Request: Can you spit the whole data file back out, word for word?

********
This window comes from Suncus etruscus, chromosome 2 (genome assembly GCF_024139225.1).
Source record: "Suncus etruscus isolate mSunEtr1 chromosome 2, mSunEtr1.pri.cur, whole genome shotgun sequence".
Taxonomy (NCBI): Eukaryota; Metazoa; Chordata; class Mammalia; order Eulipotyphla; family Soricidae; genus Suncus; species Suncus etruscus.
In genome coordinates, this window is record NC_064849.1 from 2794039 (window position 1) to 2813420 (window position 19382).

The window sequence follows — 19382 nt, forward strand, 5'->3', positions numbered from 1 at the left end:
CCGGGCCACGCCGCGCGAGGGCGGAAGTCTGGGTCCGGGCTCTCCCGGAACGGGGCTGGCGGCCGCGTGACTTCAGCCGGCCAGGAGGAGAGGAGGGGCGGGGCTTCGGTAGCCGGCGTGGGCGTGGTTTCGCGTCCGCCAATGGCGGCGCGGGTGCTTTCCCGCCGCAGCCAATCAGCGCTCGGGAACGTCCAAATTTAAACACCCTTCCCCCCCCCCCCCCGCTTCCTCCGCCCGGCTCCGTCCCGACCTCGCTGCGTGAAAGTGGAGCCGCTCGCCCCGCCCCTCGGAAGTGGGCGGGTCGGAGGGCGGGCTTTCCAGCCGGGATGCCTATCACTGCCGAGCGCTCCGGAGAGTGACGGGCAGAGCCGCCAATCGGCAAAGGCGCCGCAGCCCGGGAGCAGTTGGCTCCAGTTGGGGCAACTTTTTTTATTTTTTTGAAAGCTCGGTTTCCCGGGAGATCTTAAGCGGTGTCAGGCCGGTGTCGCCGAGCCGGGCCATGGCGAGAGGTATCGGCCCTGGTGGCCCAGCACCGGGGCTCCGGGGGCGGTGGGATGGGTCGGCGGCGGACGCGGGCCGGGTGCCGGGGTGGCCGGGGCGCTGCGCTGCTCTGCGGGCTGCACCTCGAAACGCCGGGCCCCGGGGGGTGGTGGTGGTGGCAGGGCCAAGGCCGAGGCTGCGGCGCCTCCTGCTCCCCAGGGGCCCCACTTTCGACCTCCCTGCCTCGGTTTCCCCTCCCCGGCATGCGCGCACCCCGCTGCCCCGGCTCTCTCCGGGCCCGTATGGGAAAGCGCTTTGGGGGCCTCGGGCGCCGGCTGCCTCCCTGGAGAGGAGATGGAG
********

This window comes from Suncus etruscus, chromosome 2 (genome assembly GCF_024139225.1).
Source record: "Suncus etruscus isolate mSunEtr1 chromosome 2, mSunEtr1.pri.cur, whole genome shotgun sequence".
Taxonomy (NCBI): Eukaryota; Metazoa; Chordata; class Mammalia; order Eulipotyphla; family Soricidae; genus Suncus; species Suncus etruscus.
In genome coordinates, this window is record NC_064849.1 from 2794039 (window position 1) to 2813420 (window position 19382).

The window sequence follows — 19382 nt, forward strand, 5'->3', positions numbered from 1 at the left end:
CCGGGCCACGCCGCGCGAGGGCGGAAGTCTGGGTCCGGGCTCTCCCGGAACGGGGCTGGCGGCCGCGTGACTTCAGCCGGCCAGGAGGAGAGGAGGGGCGGGGCTTCGGTAGCCGGCGTGGGCGTGGTTTCGCGTCCGCCAATGGCGGCGCGGGTGCTTTCCCGCCGCAGCCAATCAGCGCTCGGGAACGTCCAAATTTAAACACCCTTCCCCCCCCCCCCCCGCTTCCTCCGCCCGGCTCCGTCCCGACCTCGCTGCGTGAAAGTGGAGCCGCTCGCCCCGCCCCTCGGAAGTGGGCGGGTCGGAGGGCGGGCTTTCCAGCCGGGATGCCTATCACTGCCGAGCGCTCCGGAGAGTGACGGGCAGAGCCGCCAATCGGCAAAGGCGCCGCAGCCCGGGAGCAGTTGGCTCCAGTTGGGGCAACTTTTTTTATTTTTTTGAAAGCTCGGTTTCCCGGGAGATCTTAAGCGGTGTCAGGCCGGTGTCGCCGAGCCGGGCCATGGCGAGAGGTATCGGCCCTGGTGGCCCAGCACCGGGGCTCCGGGGGCGGTGGGATGGGTCGGCGGCGGACGCGGGCCGGGTGCCGGGGTGGCCGGGGCGCTGCGCTGCTCTGCGGGCTGCACCTCGAAACGCCGGGCCCCGGGGGGTGGTGGTGGTGGCAGGGCCAAGGCCGAGGCTGCGGCGCCTCCTGCTCCCCAGGGGCCCCACTTTCGACCTCCCTGCCTCGGTTTCCCCTCCCCGGCATGCGCGCACCCCGCTGCCCCGGCTCTCTCCGGGCCCGTATGGGAAAGCGCTTTGGGGGCCTCGGGCGCCGGCTGCCTCCCTGGAGAGGAGATGGAG